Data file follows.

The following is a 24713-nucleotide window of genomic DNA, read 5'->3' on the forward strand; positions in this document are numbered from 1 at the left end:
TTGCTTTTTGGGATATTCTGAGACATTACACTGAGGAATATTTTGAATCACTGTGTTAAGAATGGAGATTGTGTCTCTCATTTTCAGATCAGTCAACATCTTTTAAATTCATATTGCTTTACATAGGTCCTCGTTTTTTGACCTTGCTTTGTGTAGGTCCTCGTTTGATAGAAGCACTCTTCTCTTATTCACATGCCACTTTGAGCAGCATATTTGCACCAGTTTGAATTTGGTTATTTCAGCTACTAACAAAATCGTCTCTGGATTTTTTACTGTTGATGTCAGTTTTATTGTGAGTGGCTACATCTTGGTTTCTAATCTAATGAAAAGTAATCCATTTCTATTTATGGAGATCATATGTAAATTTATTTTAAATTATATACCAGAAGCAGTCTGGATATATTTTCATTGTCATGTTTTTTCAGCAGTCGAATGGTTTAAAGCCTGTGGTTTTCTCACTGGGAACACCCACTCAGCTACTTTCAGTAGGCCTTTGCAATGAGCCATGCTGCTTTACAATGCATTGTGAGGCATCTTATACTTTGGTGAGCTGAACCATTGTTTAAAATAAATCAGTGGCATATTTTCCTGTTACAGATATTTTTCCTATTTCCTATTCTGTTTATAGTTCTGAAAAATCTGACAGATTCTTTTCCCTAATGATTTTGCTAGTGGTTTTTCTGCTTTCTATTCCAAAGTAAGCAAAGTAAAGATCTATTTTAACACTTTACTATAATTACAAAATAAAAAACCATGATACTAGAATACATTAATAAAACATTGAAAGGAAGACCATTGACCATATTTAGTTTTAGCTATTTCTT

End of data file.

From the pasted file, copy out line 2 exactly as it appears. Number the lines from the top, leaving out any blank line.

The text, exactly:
TTGCTTTTTGGGATATTCTGAGACATTACACTGAGGAATATTTTGAATCACTGTGTTAAGAATGGAGATTGTGTCTCTCATTTTCAGATCAGTCAACATCTTTTAAATTCATATTGCTTTACATAGGTCCTCGTTTTTTGACCTTGCTTTGTGTAGGTCCTCGTTTGATAGAAGCACTCTTCTCTTATTCACATGCCACTTTGAGCAGCATATTTGCACCAGTTTGAATTTGGTTATTTCAGCTACTAACAAAATCGTCTCTGGATTTTTTACTGTTGATGTCAGTTTTATTGTGAGTGGCTACATCTTGGTTTCTAATCTAATGAAAAGTAATCCATTTCTATTTATGGAGATCATATGTAAATTTATTTTAAATTATATACCAGAAGCAGTCTGGATATATTTTCATTGTCATGTTTTTTCAGCAGTCGAATGGTTTAAAGCCTGTGGTTTTCTCACTGGGAACACCCACTCAGCTACTTTCAGTAGGCCTTTGCAATGAGCCATGCTGCTTTACAATGCATTGTGAGGCATCTTATACTTTGGTGAGCTGAACCATTGTTTAAAATAAATCAGTGGCATATTTTCCTGTTACAGATATTTTTCCTATTTCCTATTCTGTTTATAGTTCTGAAAAATCTGACAGATTCTTTTCCCTAATGATTTTGCTAGTGGTTTTTCTGCTTTCTATTCCAAAGTAAGCAAAGTAAAGATCTATTTTAACACTTTACTATAATTACAAAATAAAAAACCATGATACTAGAATACATTAATAAAACATTGAAAGGAAGACCATTGACCATATTTAGTTTTAGCTATTTCTT